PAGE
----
After burning the Philistines’ wheat, Samson found refuge in the cave at the rock of Etam (Judges 15:8), a cave that can still be seen today. It was not far from his home town of Zorah. When the Philistines came to bind him, he killed a thousand of them with the jawbone of a donkey (Judges 15:15). Donkeys and wheat are the primary symbols of Pentecost in Scripture. The jawbone of a donkey thus represents the gift of tongues, which is designed to kill the flesh in a New Covenant setting.
After the slaughter, Samson became very thirsty, and when he prayed, a spring of water suddenly came to the surface of the ground. It was named En-hakkore, “the spring of one who calls” upon the Lord. This is the spring, or fountain, of the water of life that springs up from one’s innermost being (John 4:14; 7:37, 38).
Samson, the Blind Servant
In spite of Samson’s great strength, he was overcome by the seduction of Delilah (Judges 16:18). The leaven in his life had grown when he ceased to follow the pillar of fire. By rejecting the word of the Lord, he was blinded to the understanding of the word, and so the Philistines put out his eyes (Judges 16:21). Thus, he prophesied of Israel’s blindness, for the prophet says, “Who is blind but My servant?” (Isaiah 42:19). Isaiah 29:10 says,
10 For the Lord has poured over you a spirit of deep sleep; He has shut your eyes, the prophets; and He has covered your heads, the seers.
Again, the prophet says in Isaiah 44:3,
3 For I will pour out water on the thirsty land and streams on the dry ground; I will pour out My Spirit on your offspring.
And yet in the same passage he says later in Isaiah 44:18,
18 They do not know, nor do they understand, for He has smeared over their eyes so that they cannot see and their hearts so that they cannot comprehend.
Men have always had difficulty maintaining the presence of God in Pentecost. It seems that the leaven in men’s hearts, given enough time, grows as the fire of God wanes and grows cold. Though Pentecost is a good feast and divinely ordained, it is fully dependent upon the fire of God to act against the leaven that is in it. In the end, only the overcomers, following the pattern of Caleb and Joshua, are able to endure to the end (Hebrews 12:1).
In the overall picture, Samson is listed as a man of faith (Hebrews 11:32), because in spite of his moral weakness and blindness, he was humbled and brought to repentance in the end. So in the sequence of the Judges’ names, Samson’s story reveals how the overcomers will judge the nations. But on closer scrutiny, we find that his Pentecostal journey was full of failure that portrayed the leaven of Pentecost. His life serves as a lesson and a warning to all who aspire to judge the world.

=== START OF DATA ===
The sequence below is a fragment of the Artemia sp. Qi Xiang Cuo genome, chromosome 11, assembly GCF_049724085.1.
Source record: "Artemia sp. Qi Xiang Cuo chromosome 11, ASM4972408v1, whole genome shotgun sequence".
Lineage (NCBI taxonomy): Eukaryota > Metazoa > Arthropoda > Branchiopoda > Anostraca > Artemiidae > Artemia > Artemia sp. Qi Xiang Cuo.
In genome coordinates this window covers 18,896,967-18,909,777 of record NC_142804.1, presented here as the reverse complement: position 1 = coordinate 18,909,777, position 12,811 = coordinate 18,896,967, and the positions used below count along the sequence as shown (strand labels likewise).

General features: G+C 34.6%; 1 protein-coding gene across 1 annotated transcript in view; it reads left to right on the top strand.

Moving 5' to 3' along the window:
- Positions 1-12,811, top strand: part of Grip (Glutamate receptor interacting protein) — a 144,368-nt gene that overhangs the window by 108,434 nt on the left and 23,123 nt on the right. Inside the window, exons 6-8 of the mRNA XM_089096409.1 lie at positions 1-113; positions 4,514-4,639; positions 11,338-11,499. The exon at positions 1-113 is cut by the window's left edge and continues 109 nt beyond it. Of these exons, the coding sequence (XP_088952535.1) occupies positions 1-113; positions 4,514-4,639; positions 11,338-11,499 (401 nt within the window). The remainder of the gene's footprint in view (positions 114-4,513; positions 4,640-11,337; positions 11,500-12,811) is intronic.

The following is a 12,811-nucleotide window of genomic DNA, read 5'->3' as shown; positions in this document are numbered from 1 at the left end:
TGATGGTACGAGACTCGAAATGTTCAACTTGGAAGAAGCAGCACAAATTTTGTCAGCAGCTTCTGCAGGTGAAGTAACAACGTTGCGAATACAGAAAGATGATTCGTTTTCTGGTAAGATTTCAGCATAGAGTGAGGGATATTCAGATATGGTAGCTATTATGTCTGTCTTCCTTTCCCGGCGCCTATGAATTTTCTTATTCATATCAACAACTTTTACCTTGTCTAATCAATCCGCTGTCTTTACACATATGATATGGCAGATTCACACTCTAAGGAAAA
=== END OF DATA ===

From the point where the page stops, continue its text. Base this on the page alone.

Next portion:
The Law of Blind Servants
Exodus 21:26 says,
26 And if a man strikes the eye of his male or female slave, and destroys it, he shall let him go free on account of his eye.
After Samson was blinded by the Philistines, he had a lot of time to ponder, pray, and repent as he worked at the mill grinding wheat. He came to understand God and Truth itself in those months. The day came when the Philistines took him to the temple of Dagon as a trophy proving the superiority of Dagon to Yahweh. There Samson prayed his final prayer in Judges 16:28,
28 Then Samson called to the Lord and said, “O Lord God, please remember me and please strengthen me just this time, O God, that I may at once be avenged of the Philistines for my two eyes.”
I believe that Samson appealed to God and His law in Exodus 21:26, knowing that the Philistines had been God’s agents when they had destroyed his two eyes. Later, Isaiah makes it clear that God took responsibility for blinding Israel, in order that the law in Exodus 21:26 might apply to them. By taking such responsibility, God made Himself responsible to set them free.
This principle, therefore, would also apply to Samson, who was a type of shadow of the blind servant. At any rate, God answered his prayer and gave him the strength to destroy the temple of Dagon. Samson was killed, along with 3,000 Philistines (Judges 16:27, 30), and so ended the life of this Judge.
The story is both tragic and victorious. For Samson personally, it was victory in the midst of tragedy, enlightenment in the midst of blindness, and strength in the midst of weakness. All of these principles and more, I attempted to reveal in Book 4 of my series of novels, Power of the Flame, which focuses primarily on the life of Samson.
That which is death under the Old Covenant is life under the New Covenant. Hence, the 3,000 would-be Pentecostals who died under the Mount in the time of Moses (Exodus 32:28) were like the 3,000 who were given life on the day of Pentecost in Acts 2:41).
In the same manner, the 3,000 Philistines who died in the temple disaster in Judges 16:27 must be viewed through New Covenant eyes today. The scene of death came in the context of the Old Covenant, but we are now in a New Covenant era, where the judgment upon the nations is the death of the flesh. Paul says in Romans 6:7 says, literally, “he who has died is justified from sin.” Justification requires one to be crucified with Christ, not literally, but through the principle of legal identification with Him in His death (Romans 6:3, 6).
If we view the story of Samson through Old Covenant eyes, we will see divine judgment as a destructive force, rather than as a restoration. We will see the fire of God as something to be feared, rather than as a fire to be embraced. We will see death as evil, rather than as the requisite for resurrection life. Our perspective, then, is important, because it determines whether or not we are blind.
Paul makes it clear that the Old Covenant acts as a veil over one’s eyes (2 Corinthians 3:14). Veils blind us partially. Paul tells us that Moses put a veil over His face in Exodus 34:30, 33, 34, because the people were afraid to see the glory of God in Moses’ face. Paul explains that as long as men remain under the Old Covenant, or have an Old Covenant view of things, a veil remains over their faces. Let us embrace the New Covenant and behold His glory without fear.
This is part 10 of a series titled "The Judges" To view all parts, click the link below.